Data from Umeng, China's largest analysts firm, indicated that the vast majority of premium smartphones in China are iPhones. "The market for budget Android phones is strong in China with 57 percent of devices under the $330 price range," the firm reported in March. "However, over a quarter are using high end smartphones costing over $500; 80 percent of these are iPhones."
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Comments

  • Reply 1 of 46
    I think this is more about China setting the stage for favoring its domestic companies like Xiaomi.

    Also worried for Apple that Chinese law won’t favor Apple in trade and intellectual property disputes either. China, like some other Asian countries thrives on IP theft and dissuading citizens from buying American products with scare tactics.
  • Reply 2 of 46
    apple ][apple ][ Posts: 8,738member

    It's obviously not realistic or possible to fully accomplish just yet, but hopefully Apple has a longterm plan and a vision for eventually shifting production away from China. Bring on the robots! Millions of them! Forget about the Chinese clowns in that laughable government and their shitty state controlled propaganda tv. What a joke. 

  • Reply 3 of 46
    antkm1antkm1 Posts: 1,441member
    dbolander wrote: »
    I think this is more about China setting the stage for favoring its domestic companies like Xiaomi.

    Also worried for Apple that Chinese law won’t favor Apple in trade and intellectual property disputes either. China, like some other Asian countries thrives on IP theft and dissuading citizens from buying American products with scare tactics.

    I totally wouldn't doubt a word you said. I would add as conjecture that I see this also as a way for China government to hide behind that perhaps they want to limit the amount of iPhones due to their stellar privacy and not because of it's modest opt-in/out nature. Perhaps they've tried to hack I phones for "privacy issues" and haven't been successful either. I have no doubt if iOS was as vulnerable to hacking as Android and Windows mobile, they would have said nothing. But this is all speculation on my part. They track data way more than even the NSA does in the US.
  • Reply 4 of 46
    antkm1antkm1 Posts: 1,441member
    apple ][ wrote: »
    It's obviously not realistic or possible to fully accomplish just yet, but hopefully Apple has a longterm plan and a vision for eventually shifting production away from China. Bring on the robots! Millions of them! Forget about the Chinese clowns in that laughable government and their shitty state controlled propaganda tv. What a joke. 

    Yes robots would help keep production costs down if Apple were to bring full production back to the USA. That would be nice to see, but you're also going to get push-back from Apple haters and politicians saying robots take away good paying jobs from skilled laborers ready and willing to do that work. But I would love to see more production in the US.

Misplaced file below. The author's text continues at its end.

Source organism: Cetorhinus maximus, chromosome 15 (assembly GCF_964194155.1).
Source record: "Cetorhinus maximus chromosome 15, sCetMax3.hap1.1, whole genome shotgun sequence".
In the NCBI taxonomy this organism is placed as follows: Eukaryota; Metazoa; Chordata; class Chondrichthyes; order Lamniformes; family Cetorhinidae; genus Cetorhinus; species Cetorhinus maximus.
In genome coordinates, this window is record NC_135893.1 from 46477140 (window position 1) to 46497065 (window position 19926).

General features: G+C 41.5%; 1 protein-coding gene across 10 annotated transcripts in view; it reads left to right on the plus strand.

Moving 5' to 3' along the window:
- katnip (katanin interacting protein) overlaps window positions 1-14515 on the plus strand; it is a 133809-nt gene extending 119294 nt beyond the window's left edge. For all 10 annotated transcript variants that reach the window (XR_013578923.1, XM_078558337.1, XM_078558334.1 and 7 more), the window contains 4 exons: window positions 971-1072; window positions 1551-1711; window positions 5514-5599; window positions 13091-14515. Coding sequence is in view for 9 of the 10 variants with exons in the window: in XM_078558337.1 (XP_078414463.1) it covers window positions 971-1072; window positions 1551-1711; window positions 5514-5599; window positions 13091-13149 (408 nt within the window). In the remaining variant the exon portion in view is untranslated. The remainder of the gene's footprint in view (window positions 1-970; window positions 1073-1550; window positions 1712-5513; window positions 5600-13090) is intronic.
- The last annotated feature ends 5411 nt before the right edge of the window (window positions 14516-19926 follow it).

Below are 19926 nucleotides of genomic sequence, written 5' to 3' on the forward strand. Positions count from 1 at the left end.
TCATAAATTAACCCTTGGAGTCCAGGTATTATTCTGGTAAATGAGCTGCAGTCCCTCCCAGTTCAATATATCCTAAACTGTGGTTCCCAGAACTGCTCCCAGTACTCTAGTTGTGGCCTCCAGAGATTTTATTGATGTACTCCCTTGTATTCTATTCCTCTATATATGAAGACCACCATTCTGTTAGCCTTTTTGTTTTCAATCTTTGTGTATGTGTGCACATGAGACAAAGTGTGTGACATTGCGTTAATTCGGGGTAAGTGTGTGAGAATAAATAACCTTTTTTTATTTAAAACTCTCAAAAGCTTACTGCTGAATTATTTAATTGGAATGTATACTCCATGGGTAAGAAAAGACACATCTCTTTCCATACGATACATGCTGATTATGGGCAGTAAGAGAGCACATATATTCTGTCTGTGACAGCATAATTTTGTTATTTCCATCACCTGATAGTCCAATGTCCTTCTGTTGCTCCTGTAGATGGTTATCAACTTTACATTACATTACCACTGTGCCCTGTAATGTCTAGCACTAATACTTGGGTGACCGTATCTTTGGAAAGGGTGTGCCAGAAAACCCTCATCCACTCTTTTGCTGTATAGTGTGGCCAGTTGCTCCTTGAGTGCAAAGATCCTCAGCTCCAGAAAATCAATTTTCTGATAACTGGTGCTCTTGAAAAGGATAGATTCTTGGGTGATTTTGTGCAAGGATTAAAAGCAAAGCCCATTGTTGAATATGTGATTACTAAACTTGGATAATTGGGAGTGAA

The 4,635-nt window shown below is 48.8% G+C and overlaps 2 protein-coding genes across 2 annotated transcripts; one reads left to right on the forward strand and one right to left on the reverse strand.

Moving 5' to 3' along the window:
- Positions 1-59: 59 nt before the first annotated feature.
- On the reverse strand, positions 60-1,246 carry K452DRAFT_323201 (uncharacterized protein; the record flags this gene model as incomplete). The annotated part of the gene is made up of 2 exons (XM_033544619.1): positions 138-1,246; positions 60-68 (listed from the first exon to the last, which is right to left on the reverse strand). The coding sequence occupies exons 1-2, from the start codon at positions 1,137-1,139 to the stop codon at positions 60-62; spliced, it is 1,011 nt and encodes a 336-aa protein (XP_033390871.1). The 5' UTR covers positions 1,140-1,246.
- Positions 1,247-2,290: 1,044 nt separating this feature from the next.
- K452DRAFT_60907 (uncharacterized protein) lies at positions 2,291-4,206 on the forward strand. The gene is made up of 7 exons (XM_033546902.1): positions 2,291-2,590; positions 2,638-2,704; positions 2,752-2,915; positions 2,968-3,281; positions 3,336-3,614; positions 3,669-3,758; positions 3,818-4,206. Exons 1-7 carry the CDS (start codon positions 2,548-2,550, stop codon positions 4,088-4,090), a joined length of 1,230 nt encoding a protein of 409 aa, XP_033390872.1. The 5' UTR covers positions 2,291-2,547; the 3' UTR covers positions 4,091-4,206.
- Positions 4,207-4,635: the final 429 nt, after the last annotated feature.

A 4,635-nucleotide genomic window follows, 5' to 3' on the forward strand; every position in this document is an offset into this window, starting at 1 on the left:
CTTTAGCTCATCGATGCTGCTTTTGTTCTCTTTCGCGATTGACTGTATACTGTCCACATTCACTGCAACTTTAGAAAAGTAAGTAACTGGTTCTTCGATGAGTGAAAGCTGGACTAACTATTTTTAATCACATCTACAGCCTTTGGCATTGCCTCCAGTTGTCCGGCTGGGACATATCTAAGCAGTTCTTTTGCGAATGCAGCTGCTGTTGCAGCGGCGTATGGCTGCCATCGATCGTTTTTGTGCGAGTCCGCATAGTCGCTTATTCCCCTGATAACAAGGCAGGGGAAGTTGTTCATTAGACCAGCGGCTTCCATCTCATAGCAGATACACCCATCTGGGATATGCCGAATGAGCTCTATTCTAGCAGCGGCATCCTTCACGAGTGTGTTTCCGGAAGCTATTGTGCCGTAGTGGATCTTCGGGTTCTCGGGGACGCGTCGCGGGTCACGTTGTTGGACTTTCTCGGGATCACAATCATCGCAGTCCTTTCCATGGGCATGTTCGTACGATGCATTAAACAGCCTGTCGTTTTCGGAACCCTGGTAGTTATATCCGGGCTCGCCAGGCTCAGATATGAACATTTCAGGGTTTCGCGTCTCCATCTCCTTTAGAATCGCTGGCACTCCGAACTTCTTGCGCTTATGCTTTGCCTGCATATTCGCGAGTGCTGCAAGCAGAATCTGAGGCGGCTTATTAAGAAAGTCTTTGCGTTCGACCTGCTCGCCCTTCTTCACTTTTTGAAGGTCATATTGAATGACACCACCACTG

However, that would be kind of a slap in the face to china. A country that Apple needs to keep happy since that population is of great desire for the further growth of the platform. And don't forget China owns a majority of the US debt. So it's a very delicate political and economic ground.
  • Reply 5 of 46
    mpantonempantone Posts: 1,432member
    Quote:

    Originally Posted by Apple ][ View Post

     

    It's obviously not realistic or possible to fully accomplish just yet, but hopefully Apple has a longterm plan and a vision for eventually shifting production away from China. Bring on the robots! Millions of them! Forget about the Chinese clowns in that laughable government and their shitty state controlled propaganda tv. What a joke. 


    Yeah, that's all fine and good, but this isn't about manufacturing, this is about iOS usage.

     

    China isn't just a product supplier, it's also the world's largest market by population. No global consumer electronics company can ignore it's nearly 1.4 billion people. Basically, about one in every five people on this planet is Chinese.

  • Reply 6 of 46
    apple ][apple ][ Posts: 8,738member
    Quote:

    Originally Posted by mpantone View Post

     

    Yeah, that's all fine and good, but this isn't about manufacturing, this is about iOS usage.

     

    China isn't just a product supplier, it's also the world's largest market by population. No global consumer electronics company can ignore it's nearly 1.4 billion people. Basically, about one in every five people on this planet is Chinese.


     

    I never wrote that Apple should ignore the Chinese market.  I just wrote that Apple should think about moving the manufacturing away from China.

  • Reply 7 of 46
    apple ][apple ][ Posts: 8,738member
    Quote:

    Originally Posted by antkm1 View Post





    Yes robots would help keep production costs down if Apple were to bring full production back to the USA. That would be nice to see, but you're also going to get push-back from Apple haters and politicians saying robots take away good paying jobs from skilled laborers ready and willing to do that work. But I would love to see more production in the US.

    However, that would be kind of a slap in the face to china. A country that Apple needs to keep happy since that population is of great desire for the further growth of the platform. And don't forget China owns a majority of the US debt. So it's a very delicate political and economic ground.

     

    Of course there will probably be push back. There's always lame groups that are going to be complaining and whining no matter what Apple does. Eventually you just have to ignore real life trolls, and just go about your business and act as if they are invisible. I also have no problems with slapping China in the face.

     

    It's true that China owns a great deal of the US debt, but Apple is not the USA, and Apple doesn't owe anything to China. Apple should be looking after Apple, and Apple is not responsible for any disastrous and stupid decisions made by incompetent US politicians.

  • Reply 8 of 46
    poochpooch Posts: 768member
    [QUOTE]Apple shoots down Chinese state media accusations[/QUOTE]

    take that china ... you just got shot down!

    jhc, dilger, what are you, seven years old?
  • Reply 9 of 46
    SpamSandwichSpamSandwich Posts: 31,486member

    The government of the PRC (just like every government) is made of people. People who are ambitious and lazy, nationalistic and multi-cultural, unreasonable and curious. I suspect there is a large amount of cage rattling for the typical political reasons. Just think of all the BS that comes out of Washington, DC. "Government" is not a single person.